If you’ve ever read an article about New York City in the 1920s or 30s, chances are high you’ve seen his photographs. PL Sperr’s images explore every neighborhood, every bridge and highway and most of the corners of the city,—and yet he remains relatively unknown. There isn’t even a Wikipedia page about him and there is only one article that has been written about him specifically. New York Times mentions him only once for an article about a new mobile app:
“His New York is a city of horse-drawn milk wagons and brooding mansions, snack bar shacks and clamorous shipping docks, fleeting men in straw hats, strangely empty streets and demolition sites destined for skyscrapers like the Woolworth Building.”
Born in December 28, 1889, Percy Loomis Sperr was unable to walk for most of his life because of meningitis, and he had to use crutches to get around. After his son was born in 1920, Sperr moved with his family to New York (Staten Island, to be precise, that he called “the Cinderella of boroughs”) from Ohio. He was hoping to become a writer, and started taking photographs to use them as illustrations for his stories. Sperr took tens of thousands of photos from the late 1920s to the early 1940s.
But Sperr was more successful as a photographer than he was as a writer. Publications asked for his pictures and not stories. He was often invited to many city events of the time as a photographer and gained the honorary title of Official Photographer for the City of New York. But it appears that he was not entirely content with only being known as a photographer. He wrote in 1934, “I am not much of a camera fan. My own interest is rather in the story than in the picture.”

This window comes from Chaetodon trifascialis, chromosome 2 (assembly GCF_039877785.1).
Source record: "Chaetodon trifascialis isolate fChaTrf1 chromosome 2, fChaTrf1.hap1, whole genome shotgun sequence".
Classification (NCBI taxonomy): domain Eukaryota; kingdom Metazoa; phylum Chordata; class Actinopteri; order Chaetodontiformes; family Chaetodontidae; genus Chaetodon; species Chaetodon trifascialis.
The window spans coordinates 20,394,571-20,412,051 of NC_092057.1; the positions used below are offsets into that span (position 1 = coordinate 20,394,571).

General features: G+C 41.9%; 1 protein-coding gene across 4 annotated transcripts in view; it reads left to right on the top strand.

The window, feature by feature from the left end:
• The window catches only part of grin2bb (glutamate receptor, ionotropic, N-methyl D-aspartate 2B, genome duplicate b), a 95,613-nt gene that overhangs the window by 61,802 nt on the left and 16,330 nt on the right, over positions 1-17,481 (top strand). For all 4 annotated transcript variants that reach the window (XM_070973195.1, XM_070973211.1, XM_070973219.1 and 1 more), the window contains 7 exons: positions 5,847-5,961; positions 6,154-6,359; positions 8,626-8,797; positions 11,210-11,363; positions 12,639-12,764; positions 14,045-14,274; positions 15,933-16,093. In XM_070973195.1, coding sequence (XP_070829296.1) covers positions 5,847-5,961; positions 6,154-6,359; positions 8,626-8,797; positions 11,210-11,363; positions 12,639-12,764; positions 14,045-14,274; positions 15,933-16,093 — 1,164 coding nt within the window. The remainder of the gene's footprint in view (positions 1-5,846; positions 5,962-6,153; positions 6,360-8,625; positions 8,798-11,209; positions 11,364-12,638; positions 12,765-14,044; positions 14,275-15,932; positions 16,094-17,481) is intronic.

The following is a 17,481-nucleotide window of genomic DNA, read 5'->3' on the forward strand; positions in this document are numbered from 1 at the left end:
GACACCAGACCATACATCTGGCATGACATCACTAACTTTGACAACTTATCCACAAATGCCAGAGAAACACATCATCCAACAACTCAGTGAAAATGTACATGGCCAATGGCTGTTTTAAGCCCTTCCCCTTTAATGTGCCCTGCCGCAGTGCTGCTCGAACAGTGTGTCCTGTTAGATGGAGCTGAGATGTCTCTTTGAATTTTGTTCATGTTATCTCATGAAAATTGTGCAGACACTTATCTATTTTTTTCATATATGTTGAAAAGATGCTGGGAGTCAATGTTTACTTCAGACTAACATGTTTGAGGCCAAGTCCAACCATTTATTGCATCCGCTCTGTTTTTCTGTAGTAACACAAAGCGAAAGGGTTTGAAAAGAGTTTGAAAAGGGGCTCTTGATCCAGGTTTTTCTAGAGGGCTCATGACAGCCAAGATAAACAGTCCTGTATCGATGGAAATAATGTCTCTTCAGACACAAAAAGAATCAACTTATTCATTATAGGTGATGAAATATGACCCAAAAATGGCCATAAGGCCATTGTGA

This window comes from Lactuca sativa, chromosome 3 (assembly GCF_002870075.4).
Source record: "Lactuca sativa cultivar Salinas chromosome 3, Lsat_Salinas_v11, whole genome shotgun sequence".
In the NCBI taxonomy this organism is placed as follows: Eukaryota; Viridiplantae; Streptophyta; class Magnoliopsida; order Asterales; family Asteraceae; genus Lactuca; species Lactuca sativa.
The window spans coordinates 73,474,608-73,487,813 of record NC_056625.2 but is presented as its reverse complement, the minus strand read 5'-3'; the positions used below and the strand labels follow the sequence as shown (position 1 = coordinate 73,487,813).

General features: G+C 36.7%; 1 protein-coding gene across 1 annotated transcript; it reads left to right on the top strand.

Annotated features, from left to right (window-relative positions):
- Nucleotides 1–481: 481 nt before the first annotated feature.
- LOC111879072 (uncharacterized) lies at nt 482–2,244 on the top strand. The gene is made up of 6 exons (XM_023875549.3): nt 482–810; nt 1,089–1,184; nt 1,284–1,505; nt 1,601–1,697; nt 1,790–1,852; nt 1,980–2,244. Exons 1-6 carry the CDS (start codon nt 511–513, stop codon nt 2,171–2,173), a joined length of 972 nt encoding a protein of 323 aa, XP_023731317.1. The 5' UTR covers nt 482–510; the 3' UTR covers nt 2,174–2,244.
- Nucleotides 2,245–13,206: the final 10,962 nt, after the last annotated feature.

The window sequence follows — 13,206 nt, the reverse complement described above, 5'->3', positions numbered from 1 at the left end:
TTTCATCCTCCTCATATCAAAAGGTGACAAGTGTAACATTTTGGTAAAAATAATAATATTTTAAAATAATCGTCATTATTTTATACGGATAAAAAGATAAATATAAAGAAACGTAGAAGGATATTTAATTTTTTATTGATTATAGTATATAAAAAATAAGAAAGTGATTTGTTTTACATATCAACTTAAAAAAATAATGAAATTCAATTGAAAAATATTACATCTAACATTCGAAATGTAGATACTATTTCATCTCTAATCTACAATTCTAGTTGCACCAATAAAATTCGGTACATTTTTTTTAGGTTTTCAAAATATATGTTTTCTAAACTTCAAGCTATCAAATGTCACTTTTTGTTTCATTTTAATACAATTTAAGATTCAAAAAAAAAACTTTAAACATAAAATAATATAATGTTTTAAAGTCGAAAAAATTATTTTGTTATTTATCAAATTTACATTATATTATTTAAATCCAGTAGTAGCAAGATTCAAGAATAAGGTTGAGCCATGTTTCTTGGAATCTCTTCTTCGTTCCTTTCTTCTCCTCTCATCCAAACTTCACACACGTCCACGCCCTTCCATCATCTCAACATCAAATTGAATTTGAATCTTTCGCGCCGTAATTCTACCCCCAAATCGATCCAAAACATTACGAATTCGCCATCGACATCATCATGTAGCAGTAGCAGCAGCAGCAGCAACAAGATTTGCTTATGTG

Despite that, Sperr kept taking photographs and documented such decisive city developments as the construction of Lincoln Square, Penn Station, Penny Bridge and the subway system.
It seems that we will not see his exhibition in a museum, or it might take a while until we do, unlike, for instance, Berenice Abbott, whose celebrity only grows. But PL Sperr documented an important part of NYC’s growth and has become one with the city’s history.
Some of PL Sperr’s photos (about 18 thousand) are available on NYPLs web archive. A small portion of them was also used for a website and app OldNYC, which collects old photos of New York City and puts them on an easy to use map.
Ivan Kosnyrev, a contemporary photographer based in NYC, had juxtaposed PL Sperr’s photographs to his own, made of same places but in 2017. Below are the results. Please enjoy: